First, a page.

Their bond goes far beyond their designation as teammates, and as a whole they are far more than merely a quartet of players thrown together to represent Spain.
The foursome that won the inaugural International Crown on Sunday have been friends on and off the golf course for years, which goes a long way toward explaining why Spain played so well as the fifth seed against many of the finest women golfers in the world.
Carlota Ciganda breezed to an early victory to set the tone, and Spain won all four of its singles matches in the final round to win the coveted trophy.
"Even though we were maybe the underdogs because of the seedings, I knew deep inside that what you need in a team championship is what we have," said Belen Mozo, who clinched the title with a 3-and-2 win over Moriya Jutanugarn of Thailand. "We have always played together, we have always won together. Coming in, we knew we had that advantage over the other teams."
Sweden finished second in the tournament that began Thursday with 32 players from eight countries. The top-seeded United States was among three teams eliminated Saturday, leaving five countries and 20 players to compete for the trophy.
Spain began the final round tied for second behind Japan, but Ciganda immediately gave the Spaniards a boost by beating Na Yeon Choi of South Korea 8 and 6. Beatriz Recari followed with a 3-and-2 victory over Mikaela Parmlid of Sweden, and Mozo’s clinching victory set off an impromptu celebration on the 16th hole that began with a jubilant Recari jumping into Mozo’s arms.
Azahara Munoz completed the sweep by beating Ai Miyazato of Japan 2 and 1.
Munoz and Ciganda played at this same Caves Valley course in helping Arizona State win the 2009 NCAA women’s championship. Munoz, Ciganda and Recari participated on the last two Solheim Cup champions for Europe.
"We’re so good as a team because we’re used to, since we were younger, playing together," Munoz said. "I always played with Belen and Carlota. They were always my foursome partners. It just is so special to be on a team with them."
Points accumulated through Saturday were added to those amassed Sunday. Using the scoring system of two points for a win and one for a tie, the final order was: Spain (15 points), Sweden (11), South Korea (10), Japan (10), Thailand (9), United States (6), Taiwan (4) and Australia (3).
"We are all superstars, we all did our roles and we are all No. 1," Mozo declared.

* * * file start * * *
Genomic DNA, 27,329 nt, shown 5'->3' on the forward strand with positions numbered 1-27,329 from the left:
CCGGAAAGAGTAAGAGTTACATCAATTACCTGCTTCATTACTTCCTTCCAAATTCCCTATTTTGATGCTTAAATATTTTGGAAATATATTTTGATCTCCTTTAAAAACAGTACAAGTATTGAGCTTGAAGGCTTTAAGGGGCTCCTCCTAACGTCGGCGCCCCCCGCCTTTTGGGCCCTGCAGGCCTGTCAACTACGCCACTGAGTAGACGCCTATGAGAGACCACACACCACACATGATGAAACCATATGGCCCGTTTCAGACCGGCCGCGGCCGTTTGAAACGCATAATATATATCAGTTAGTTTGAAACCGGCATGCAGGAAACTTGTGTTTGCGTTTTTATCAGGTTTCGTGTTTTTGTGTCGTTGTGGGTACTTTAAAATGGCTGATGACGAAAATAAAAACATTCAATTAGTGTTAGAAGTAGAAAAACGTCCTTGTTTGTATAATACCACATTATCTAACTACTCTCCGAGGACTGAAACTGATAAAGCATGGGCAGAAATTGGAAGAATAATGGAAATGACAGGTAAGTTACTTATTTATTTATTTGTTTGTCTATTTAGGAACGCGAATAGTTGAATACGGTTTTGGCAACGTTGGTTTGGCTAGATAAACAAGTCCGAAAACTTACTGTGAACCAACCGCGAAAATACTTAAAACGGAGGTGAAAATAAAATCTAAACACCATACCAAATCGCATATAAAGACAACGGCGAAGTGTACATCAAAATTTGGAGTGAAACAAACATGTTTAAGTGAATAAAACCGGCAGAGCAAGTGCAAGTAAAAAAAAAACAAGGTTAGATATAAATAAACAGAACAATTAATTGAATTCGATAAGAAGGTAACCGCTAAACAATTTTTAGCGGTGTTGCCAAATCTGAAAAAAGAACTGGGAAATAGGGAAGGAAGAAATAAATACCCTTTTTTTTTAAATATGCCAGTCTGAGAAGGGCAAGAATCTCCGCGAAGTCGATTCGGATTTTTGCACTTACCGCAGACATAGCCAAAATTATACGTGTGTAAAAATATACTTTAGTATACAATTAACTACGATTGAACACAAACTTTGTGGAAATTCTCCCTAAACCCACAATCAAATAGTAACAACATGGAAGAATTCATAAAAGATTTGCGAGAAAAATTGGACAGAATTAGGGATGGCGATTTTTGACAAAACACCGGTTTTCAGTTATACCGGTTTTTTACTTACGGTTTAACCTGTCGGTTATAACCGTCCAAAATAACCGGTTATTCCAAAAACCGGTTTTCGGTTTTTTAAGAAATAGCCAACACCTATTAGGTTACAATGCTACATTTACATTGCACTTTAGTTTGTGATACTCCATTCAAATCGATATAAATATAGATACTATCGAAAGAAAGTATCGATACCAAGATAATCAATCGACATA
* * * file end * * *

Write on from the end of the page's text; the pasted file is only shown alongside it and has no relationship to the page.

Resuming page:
Japan entered the final round with a one-point lead but lost three of four matches, its lone win coming when Mika Miyazato beat Onnarin Sattayabanphot of Thailand 3 and 1.
"We all like to play under pressure and we know we can do it. It just didn’t happen," Ai Miyazato said. "It wasn’t our week, but it was an amazing experience."
Sweden’s Pernilla Lindberg topped Ariya Jutanugarn of Thailand 6 and 5, taking the lead for good at No. 1 and winning at 10, 11 and 12 to pull away. But the Swedes’ bid to win the tournament fizzled when Caroline Hedwall lost to South Korea’s Inbee Park, 4 and 2.
Although Sweden didn’t come home with the trophy, at least one team member left with a fond memory.
"I’ve gotten to show myself on the biggest stage that I’ve been on so far and it feels like I’ve really take advantage of that," said Lindberg, 28, who was playing in her first match-play event. "It’s been so much fun, just over expectations for everyone."
Park, meanwhile, rode the momentum generated by Saturday’s wild-card playoff win over the U.S. to breeze past Hedwall. That left South Korea with at least an outside shot of capturing the event.
"It was important to win the first match. It kind of gives everyone hope and some energy to play well," Park said.
That’s how it worked for Spain. Alas, South Korea could not sustain the momentum.
Not long after Park won, Choi walked off the course after 12 holes in her mismatch against Ciganda, and South Korea’s chances grew even dimmer when I.K. Kim lost to Pornanong Phatlum of Thailand 1 up.
So Yeon Ryu’s 1-up win over Sakura Yokomine of Japan left South Korea at 2-2 for the afternoon.